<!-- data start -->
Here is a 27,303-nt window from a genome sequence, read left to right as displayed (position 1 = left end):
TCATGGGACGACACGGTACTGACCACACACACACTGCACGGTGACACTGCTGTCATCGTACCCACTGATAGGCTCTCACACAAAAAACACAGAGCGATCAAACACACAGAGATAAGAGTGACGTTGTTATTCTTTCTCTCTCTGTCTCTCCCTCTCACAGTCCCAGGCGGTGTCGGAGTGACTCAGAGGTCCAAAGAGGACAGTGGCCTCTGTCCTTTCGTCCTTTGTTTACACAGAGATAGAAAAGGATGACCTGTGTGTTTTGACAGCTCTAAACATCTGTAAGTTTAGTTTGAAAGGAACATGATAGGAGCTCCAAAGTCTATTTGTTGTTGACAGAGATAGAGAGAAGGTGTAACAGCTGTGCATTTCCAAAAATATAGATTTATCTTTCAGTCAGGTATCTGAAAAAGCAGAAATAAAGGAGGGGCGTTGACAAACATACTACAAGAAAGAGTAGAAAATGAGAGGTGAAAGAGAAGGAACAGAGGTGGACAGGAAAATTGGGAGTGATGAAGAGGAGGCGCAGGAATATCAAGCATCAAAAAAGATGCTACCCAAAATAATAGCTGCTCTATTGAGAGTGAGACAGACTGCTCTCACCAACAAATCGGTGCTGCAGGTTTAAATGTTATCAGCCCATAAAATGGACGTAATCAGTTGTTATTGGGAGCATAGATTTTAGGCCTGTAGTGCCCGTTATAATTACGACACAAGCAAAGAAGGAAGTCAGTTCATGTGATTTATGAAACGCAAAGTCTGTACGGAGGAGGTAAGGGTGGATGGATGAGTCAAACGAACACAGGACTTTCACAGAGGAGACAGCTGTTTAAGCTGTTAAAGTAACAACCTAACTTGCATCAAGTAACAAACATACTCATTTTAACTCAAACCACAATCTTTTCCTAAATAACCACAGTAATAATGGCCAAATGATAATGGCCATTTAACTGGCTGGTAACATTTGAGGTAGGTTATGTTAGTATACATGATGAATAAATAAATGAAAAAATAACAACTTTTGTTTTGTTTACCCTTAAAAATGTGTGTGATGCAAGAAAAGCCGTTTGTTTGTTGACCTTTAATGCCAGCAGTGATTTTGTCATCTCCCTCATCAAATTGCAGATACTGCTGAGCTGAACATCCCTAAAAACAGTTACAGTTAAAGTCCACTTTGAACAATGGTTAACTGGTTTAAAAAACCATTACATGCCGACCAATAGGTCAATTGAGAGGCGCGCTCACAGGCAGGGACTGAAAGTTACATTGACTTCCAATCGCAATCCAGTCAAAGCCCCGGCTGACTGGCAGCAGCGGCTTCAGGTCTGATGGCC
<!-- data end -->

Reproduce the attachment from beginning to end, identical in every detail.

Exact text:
Here is a 27,303-nt window from a genome sequence, read left to right as displayed (position 1 = left end):
TCATGGGACGACACGGTACTGACCACACACACACTGCACGGTGACACTGCTGTCATCGTACCCACTGATAGGCTCTCACACAAAAAACACAGAGCGATCAAACACACAGAGATAAGAGTGACGTTGTTATTCTTTCTCTCTCTGTCTCTCCCTCTCACAGTCCCAGGCGGTGTCGGAGTGACTCAGAGGTCCAAAGAGGACAGTGGCCTCTGTCCTTTCGTCCTTTGTTTACACAGAGATAGAAAAGGATGACCTGTGTGTTTTGACAGCTCTAAACATCTGTAAGTTTAGTTTGAAAGGAACATGATAGGAGCTCCAAAGTCTATTTGTTGTTGACAGAGATAGAGAGAAGGTGTAACAGCTGTGCATTTCCAAAAATATAGATTTATCTTTCAGTCAGGTATCTGAAAAAGCAGAAATAAAGGAGGGGCGTTGACAAACATACTACAAGAAAGAGTAGAAAATGAGAGGTGAAAGAGAAGGAACAGAGGTGGACAGGAAAATTGGGAGTGATGAAGAGGAGGCGCAGGAATATCAAGCATCAAAAAAGATGCTACCCAAAATAATAGCTGCTCTATTGAGAGTGAGACAGACTGCTCTCACCAACAAATCGGTGCTGCAGGTTTAAATGTTATCAGCCCATAAAATGGACGTAATCAGTTGTTATTGGGAGCATAGATTTTAGGCCTGTAGTGCCCGTTATAATTACGACACAAGCAAAGAAGGAAGTCAGTTCATGTGATTTATGAAACGCAAAGTCTGTACGGAGGAGGTAAGGGTGGATGGATGAGTCAAACGAACACAGGACTTTCACAGAGGAGACAGCTGTTTAAGCTGTTAAAGTAACAACCTAACTTGCATCAAGTAACAAACATACTCATTTTAACTCAAACCACAATCTTTTCCTAAATAACCACAGTAATAATGGCCAAATGATAATGGCCATTTAACTGGCTGGTAACATTTGAGGTAGGTTATGTTAGTATACATGATGAATAAATAAATGAAAAAATAACAACTTTTGTTTTGTTTACCCTTAAAAATGTGTGTGATGCAAGAAAAGCCGTTTGTTTGTTGACCTTTAATGCCAGCAGTGATTTTGTCATCTCCCTCATCAAATTGCAGATACTGCTGAGCTGAACATCCCTAAAAACAGTTACAGTTAAAGTCCACTTTGAACAATGGTTAACTGGTTTAAAAAACCATTACATGCCGACCAATAGGTCAATTGAGAGGCGCGCTCACAGGCAGGGACTGAAAGTTACATTGACTTCCAATCGCAATCCAGTCAAAGCCCCGGCTGACTGGCAGCAGCGGCTTCAGGTCTGATGGCC